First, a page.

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Mainstream, VOL L, No 38, September 8, 2012

Exodus of the North-East People: Do our Cities Alienate them?

Thursday 13 September 2012, by Ambrose Pinto


Thousands of people from the North-East fleeing our cities in the southern part of India—Hyderabad, Bangalore, Chennai and other metros, which till recently were considered as very tolerant—with fear and panic, as reported by the mainstream media, raises a number of questions about the lack of tolerance in the cosmopolitanism of our cities. All these cities in the last two decades have acquired the reputation of being global cities with people from across the globe coming here to establish their business or people coming from other parts of the globe for education, tourism and other services. What was appalling was that in spite of assurances of all protection and security by the representatives of the state and civil society, asking them not to leave and stay on in the cities, the people of the North-East quit the places with fear, anxiety and anguish.

However, there has not been much discussion and thought on why they did leave in the public space. If they fled our cities in spite of all promises of security by the state, civil society and non-governmental organisations, there must be reasons. One of the prime reasons perhaps may be that Indian democracy is not multicultural and does not provide space for people to live with their uniqueness and differences. The people of the North-East are unique and different and they need to be treated differently if they have to be integrated into the nation.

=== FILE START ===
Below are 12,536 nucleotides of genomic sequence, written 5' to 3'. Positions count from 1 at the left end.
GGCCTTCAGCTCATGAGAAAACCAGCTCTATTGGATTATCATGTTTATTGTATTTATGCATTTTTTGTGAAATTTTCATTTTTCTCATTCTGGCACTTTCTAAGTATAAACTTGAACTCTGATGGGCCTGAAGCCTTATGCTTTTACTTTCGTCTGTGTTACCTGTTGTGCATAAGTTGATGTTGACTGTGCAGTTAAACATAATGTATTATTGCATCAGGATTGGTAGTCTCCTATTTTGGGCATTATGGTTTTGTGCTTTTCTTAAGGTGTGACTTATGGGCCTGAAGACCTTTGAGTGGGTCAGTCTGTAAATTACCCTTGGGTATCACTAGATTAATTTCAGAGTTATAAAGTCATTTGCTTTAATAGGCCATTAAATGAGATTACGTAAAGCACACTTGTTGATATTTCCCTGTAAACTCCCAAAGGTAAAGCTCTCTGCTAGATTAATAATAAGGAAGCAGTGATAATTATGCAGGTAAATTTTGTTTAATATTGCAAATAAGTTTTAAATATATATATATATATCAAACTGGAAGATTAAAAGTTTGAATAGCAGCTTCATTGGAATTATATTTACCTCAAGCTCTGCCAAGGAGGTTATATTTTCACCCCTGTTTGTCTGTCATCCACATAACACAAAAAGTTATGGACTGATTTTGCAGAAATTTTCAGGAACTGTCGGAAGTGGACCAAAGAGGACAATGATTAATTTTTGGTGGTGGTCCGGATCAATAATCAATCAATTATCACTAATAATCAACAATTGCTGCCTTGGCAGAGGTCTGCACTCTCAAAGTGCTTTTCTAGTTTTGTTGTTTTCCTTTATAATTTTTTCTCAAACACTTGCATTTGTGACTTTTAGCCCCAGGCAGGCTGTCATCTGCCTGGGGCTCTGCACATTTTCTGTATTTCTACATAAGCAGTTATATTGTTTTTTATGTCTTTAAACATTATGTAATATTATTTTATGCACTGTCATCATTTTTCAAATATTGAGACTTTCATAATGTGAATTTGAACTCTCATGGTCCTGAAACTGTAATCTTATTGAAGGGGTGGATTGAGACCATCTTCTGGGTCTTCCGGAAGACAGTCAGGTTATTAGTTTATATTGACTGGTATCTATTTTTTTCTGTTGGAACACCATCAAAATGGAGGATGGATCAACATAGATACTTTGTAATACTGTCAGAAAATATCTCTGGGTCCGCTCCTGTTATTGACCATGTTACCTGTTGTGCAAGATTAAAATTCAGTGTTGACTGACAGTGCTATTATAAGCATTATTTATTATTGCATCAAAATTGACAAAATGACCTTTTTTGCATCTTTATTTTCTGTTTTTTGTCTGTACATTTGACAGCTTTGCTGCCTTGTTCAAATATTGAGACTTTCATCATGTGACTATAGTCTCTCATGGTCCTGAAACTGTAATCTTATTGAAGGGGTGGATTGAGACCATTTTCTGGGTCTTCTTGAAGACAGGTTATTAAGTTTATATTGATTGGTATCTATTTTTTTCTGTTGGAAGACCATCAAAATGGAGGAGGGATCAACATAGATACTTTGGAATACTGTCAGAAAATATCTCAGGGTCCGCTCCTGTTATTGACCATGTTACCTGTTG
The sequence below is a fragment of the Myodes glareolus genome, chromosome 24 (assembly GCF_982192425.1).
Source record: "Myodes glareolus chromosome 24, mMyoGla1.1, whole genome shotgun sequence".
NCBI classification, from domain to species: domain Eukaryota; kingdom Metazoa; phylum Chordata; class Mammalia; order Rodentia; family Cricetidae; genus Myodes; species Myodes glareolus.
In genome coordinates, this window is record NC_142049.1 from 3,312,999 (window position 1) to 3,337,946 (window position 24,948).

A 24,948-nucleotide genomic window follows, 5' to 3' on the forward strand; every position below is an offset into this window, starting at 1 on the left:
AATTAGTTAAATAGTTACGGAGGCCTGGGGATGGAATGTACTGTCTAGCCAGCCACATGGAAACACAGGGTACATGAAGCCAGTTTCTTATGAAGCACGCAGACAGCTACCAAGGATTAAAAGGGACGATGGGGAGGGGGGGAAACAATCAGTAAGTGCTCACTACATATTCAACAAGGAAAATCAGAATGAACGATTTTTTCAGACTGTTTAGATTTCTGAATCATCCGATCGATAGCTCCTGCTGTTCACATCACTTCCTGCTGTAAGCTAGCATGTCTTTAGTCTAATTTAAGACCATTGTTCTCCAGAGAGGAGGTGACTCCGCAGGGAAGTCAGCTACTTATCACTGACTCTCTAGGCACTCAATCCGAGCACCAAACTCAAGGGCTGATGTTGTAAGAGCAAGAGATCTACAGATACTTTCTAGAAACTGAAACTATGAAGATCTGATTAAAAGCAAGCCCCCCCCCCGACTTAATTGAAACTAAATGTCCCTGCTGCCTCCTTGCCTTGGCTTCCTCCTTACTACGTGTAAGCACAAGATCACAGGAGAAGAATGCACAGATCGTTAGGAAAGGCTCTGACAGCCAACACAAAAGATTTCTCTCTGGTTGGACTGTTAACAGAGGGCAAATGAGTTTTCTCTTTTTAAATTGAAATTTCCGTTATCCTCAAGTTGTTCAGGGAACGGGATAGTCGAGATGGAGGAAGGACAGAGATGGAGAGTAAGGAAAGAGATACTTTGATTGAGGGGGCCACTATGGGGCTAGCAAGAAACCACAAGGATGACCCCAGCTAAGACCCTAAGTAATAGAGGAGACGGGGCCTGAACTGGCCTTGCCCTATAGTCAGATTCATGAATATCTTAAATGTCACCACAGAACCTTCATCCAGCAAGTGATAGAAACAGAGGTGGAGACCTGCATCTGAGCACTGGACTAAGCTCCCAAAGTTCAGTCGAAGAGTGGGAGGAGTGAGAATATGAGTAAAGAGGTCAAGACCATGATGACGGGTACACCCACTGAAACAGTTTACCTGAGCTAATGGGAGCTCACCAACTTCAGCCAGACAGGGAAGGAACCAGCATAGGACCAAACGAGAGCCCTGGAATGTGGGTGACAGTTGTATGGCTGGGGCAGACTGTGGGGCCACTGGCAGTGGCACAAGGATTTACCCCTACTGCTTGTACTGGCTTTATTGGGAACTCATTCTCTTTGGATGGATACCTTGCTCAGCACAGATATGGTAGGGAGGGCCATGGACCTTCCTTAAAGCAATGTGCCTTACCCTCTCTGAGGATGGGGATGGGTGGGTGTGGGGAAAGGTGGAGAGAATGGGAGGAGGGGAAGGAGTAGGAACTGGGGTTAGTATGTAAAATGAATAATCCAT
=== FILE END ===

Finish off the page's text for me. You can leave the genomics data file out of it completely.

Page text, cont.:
Uniform Laws

Any democracy that imposes uniform laws, regulations and culture alienates people who are different. India makes a claim of being multicultural. And yet the decision-makers hardly have respect for multiculturalism. Citizens are asked to follow uniform laws and regulations. The state has imposed a national culture on the people without providing a space for people who are different. The so-called national or state culture is a culture of the dominant groups in the country that excludes the North-East totally and the marginalised communities in the country. Otherwise, how would one explain the passing of the Anti-Cow Slaughter Bill in some of the Indian States while beef is one of the important items on the menu of the people of the North-East? It is equally important that more than 75 per cent of the people of the country—the tribals, the Dalits—along with some minority and discriminated communities, eat beef in this country. One would not be wrong to state that these groups constitute a majority in the country and yet they are subordinated by laws which are against their culture by a dominant minority. While such laws may be looked upon as politically expedient by some political parties, these sound irrational for the people of the North-East who are mostly meatarians, rather than vegetarians.

In fact, some house owners, who had let out their homes to the students of the North-East who had left the place in the recent crisis due to the panic in the city, have said to the newspapers that they would not like to provide accommodation to the students in their premises on their return if they are beef or pork-eaters and they would not like them to cook these food products in their kitchens. What does this mean? Unless and until people from the North-East decide to subordinate themselves to the culture of the households where they live, considered as a part of the national culture, they won’t be provided with accommodation. What sense does this make in a country that professes diversity and pluralism?